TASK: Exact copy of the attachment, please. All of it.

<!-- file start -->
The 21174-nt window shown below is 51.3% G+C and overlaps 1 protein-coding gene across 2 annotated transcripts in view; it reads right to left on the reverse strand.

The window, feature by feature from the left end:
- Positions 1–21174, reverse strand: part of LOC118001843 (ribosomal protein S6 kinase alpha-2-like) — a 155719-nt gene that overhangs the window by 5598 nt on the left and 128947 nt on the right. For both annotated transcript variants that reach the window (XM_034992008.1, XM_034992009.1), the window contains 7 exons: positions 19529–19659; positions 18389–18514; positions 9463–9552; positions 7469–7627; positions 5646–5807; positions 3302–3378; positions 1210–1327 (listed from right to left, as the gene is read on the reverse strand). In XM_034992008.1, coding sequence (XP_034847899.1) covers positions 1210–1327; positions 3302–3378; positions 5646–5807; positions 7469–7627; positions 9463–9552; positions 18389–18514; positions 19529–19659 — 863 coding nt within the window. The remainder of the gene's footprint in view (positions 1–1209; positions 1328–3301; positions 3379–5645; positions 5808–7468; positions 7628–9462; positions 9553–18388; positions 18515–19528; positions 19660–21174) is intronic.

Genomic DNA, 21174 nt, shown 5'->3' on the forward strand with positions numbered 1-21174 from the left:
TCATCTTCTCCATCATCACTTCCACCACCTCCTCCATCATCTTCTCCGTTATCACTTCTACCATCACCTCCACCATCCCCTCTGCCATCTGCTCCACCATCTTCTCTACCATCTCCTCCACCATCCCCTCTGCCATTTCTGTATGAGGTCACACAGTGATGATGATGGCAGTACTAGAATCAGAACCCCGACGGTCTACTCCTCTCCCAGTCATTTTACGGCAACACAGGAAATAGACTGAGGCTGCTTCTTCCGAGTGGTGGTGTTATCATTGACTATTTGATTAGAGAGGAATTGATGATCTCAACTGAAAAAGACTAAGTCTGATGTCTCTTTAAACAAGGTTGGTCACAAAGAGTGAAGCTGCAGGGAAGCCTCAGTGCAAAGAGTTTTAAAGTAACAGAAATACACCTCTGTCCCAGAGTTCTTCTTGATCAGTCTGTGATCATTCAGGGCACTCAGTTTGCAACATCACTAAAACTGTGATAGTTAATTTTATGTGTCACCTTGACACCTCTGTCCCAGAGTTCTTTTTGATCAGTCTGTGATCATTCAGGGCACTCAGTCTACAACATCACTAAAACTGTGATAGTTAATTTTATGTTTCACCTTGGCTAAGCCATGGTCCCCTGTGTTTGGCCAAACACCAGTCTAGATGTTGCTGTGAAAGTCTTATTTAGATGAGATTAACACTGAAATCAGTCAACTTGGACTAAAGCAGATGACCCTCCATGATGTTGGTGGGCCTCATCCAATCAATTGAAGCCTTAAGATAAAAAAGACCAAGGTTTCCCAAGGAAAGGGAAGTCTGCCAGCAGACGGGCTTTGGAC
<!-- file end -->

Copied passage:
The 21174-nt window shown below is 51.3% G+C and overlaps 1 protein-coding gene across 2 annotated transcripts in view; it reads right to left on the reverse strand.

The window, feature by feature from the left end:
- Positions 1–21174, reverse strand: part of LOC118001843 (ribosomal protein S6 kinase alpha-2-like) — a 155719-nt gene that overhangs the window by 5598 nt on the left and 128947 nt on the right. For both annotated transcript variants that reach the window (XM_034992008.1, XM_034992009.1), the window contains 7 exons: positions 19529–19659; positions 18389–18514; positions 9463–9552; positions 7469–7627; positions 5646–5807; positions 3302–3378; positions 1210–1327 (listed from right to left, as the gene is read on the reverse strand). In XM_034992008.1, coding sequence (XP_034847899.1) covers positions 1210–1327; positions 3302–3378; positions 5646–5807; positions 7469–7627; positions 9463–9552; positions 18389–18514; positions 19529–19659 — 863 coding nt within the window. The remainder of the gene's footprint in view (positions 1–1209; positions 1328–3301; positions 3379–5645; positions 5808–7468; positions 7628–9462; positions 9553–18388; positions 18515–19528; positions 19660–21174) is intronic.

Genomic DNA, 21174 nt, shown 5'->3' on the forward strand with positions numbered 1-21174 from the left:
TCATCTTCTCCATCATCACTTCCACCACCTCCTCCATCATCTTCTCCGTTATCACTTCTACCATCACCTCCACCATCCCCTCTGCCATCTGCTCCACCATCTTCTCTACCATCTCCTCCACCATCCCCTCTGCCATTTCTGTATGAGGTCACACAGTGATGATGATGGCAGTACTAGAATCAGAACCCCGACGGTCTACTCCTCTCCCAGTCATTTTACGGCAACACAGGAAATAGACTGAGGCTGCTTCTTCCGAGTGGTGGTGTTATCATTGACTATTTGATTAGAGAGGAATTGATGATCTCAACTGAAAAAGACTAAGTCTGATGTCTCTTTAAACAAGGTTGGTCACAAAGAGTGAAGCTGCAGGGAAGCCTCAGTGCAAAGAGTTTTAAAGTAACAGAAATACACCTCTGTCCCAGAGTTCTTCTTGATCAGTCTGTGATCATTCAGGGCACTCAGTTTGCAACATCACTAAAACTGTGATAGTTAATTTTATGTGTCACCTTGACACCTCTGTCCCAGAGTTCTTTTTGATCAGTCTGTGATCATTCAGGGCACTCAGTCTACAACATCACTAAAACTGTGATAGTTAATTTTATGTTTCACCTTGGCTAAGCCATGGTCCCCTGTGTTTGGCCAAACACCAGTCTAGATGTTGCTGTGAAAGTCTTATTTAGATGAGATTAACACTGAAATCAGTCAACTTGGACTAAAGCAGATGACCCTCCATGATGTTGGTGGGCCTCATCCAATCAATTGAAGCCTTAAGATAAAAAAGACCAAGGTTTCCCAAGGAAAGGGAAGTCTGCCAGCAGACGGGCTTTGGAC